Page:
Existing regulations on company executives selling shares of their companies are vulnerable to insider trading abuses and must therefore be tightened, according to a recent Wharton study.
When the Securities and Exchange Commission (SEC) adopted the so-called Rule 10b5-1 in 2002, it clearly had in mind visibility into trading by company insiders. The rule allowed insiders or senior executives to set up plans where they commit in advance to sales of shares they own in their companies; they set up those plans at a time where they don’t have any material, nonpublic information. That design provides executives safeguards against allegations that the trades they put through were based on material, nonpublic information.
“[However,] there is no required disclosure of the trades themselves, so that’s a problem,” Wharton accounting professor Daniel Taylor said in a recent interview on the Wharton Business Daily radio show on SiriusXM. (Listen to podcast above.) “Bad behavior flourishes when there’s no sunlight. If you’re adopting one of these plans, just disclose everything. Disclose the date you adopted. Disclose that the trade was pursuant to one of these plans. Sunlight is really the best disinfectant.”
The need to revisit Rule 10b5-1 has come about because of the insider trading windows that have opened up with speculation around Covid vaccine development. “That rule has been used a lot by [senior executives at] pharmaceutical companies,” said Taylor. Senior executives at those companies might have a three-month visibility into the likely trajectory of the vaccine development at their companies, he noted. “That’s what has brought the spotlight back onto that rule.”
A recently published study of nearly 21,600 10b5-1 plans found that the rule could be abused for opportunistic share sales. For instance, it found that 38% of plans adopted in a given quarter execute trades before that quarter’s earnings announcement. Taylor, in his capacity as a faculty fellow at the Wharton Forensic Analytics Lab, conducted the study along with four other experts.
Opportunistic Trading and Red Flags
The study identified three “red flags” associated with opportunistic use of 10b5-1 plans: those with a short cooling-off period; those that entail only a single trade; and those adopted in a given quarter that begin trading before that quarter’s earnings announcement. The research provided evidence of those.
Planned trades with those characteristics “systematically avoid losses and foreshadow considerable stock price declines over the subsequent six months,” the study pointed out. At the same time, planned trades without those characteristics “do not appear to systematically avoid losses and do not predict subsequent stock price declines,” the authors added.
The research looked at trades by company executives between the date they sign a contract for their 10b5-1 plan and the date they make a trade. “We find that these so-called ‘contracted’ trades or preplanned trades actually perform much better than normal trades,” said Taylor. Company executives could use conformity with the 10b5-1 rule as a legal shield against allegations of wrongdoing. “But rather than using it as a shield, they’re using it as a sword to provide legal cover from some of the sketchier trades that they’re conducting,” he added.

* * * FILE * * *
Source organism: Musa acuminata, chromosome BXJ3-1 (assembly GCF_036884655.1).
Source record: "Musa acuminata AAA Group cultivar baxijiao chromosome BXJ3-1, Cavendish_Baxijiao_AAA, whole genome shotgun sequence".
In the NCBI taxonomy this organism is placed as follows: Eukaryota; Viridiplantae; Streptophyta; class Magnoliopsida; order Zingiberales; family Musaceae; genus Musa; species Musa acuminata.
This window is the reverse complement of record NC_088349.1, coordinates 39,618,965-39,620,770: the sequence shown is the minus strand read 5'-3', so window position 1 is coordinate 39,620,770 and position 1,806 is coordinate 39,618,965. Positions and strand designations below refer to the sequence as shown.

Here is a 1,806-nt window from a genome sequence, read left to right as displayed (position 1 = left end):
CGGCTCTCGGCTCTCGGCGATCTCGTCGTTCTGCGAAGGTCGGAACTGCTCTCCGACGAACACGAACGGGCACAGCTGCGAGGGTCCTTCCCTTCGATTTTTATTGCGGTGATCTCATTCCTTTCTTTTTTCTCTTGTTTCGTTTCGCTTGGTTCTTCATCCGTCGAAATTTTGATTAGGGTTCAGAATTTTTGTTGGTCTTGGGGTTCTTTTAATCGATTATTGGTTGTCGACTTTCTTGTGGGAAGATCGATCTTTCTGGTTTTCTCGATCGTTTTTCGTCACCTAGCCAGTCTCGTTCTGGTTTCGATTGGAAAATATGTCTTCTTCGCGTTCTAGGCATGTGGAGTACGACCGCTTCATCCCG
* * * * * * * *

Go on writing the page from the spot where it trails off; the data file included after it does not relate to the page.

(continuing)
According to Taylor, the abuse of the rule is rooted in the “veneer of legal shielding” it provides opportunistic trading. When company executives are asked to explain those trading decisions, they could say that they were planned well in advance of when a trade was executed, and it is therefore not insider trading, he said.
Taylor noted that “a great number of companies and executives use these plans correctly” and clarified that he and his co-authors are not calling for the plans to be removed. “[However], there is evidence that there are more than a few companies and executives that are using that veneer of shielding for legal scrutiny to engage in suspicious or sketchy trading activity.” For instance, the study found that in some cases, “executives were signing a contract to execute a trade tomorrow,” he said. “And why should that be entitled to a legal shield or an affirmative defense from insider trading?”
The Perfect Cover
According to Taylor, Rule 10b5-1 provides the perfect cover for insider trading. “If you’re an executive who wants to engage in illicit activity, you’d want to do it in a place where you think no one is looking,” said Taylor. “And the place where no one is looking right now is these 10b5-1 preplanned trades.”
Rule 10b5-1 allows senior company executives to set up plans with a pre-established formula to trigger stock sales at times when they don’t have access to inside information. “But they also have the ability to cancel or pause those sales without disclosing that change in plan to the SEC or the public,” SEC commissioner Caroline Crenshaw and Taylor wrote in a recent Bloomberg opinion article.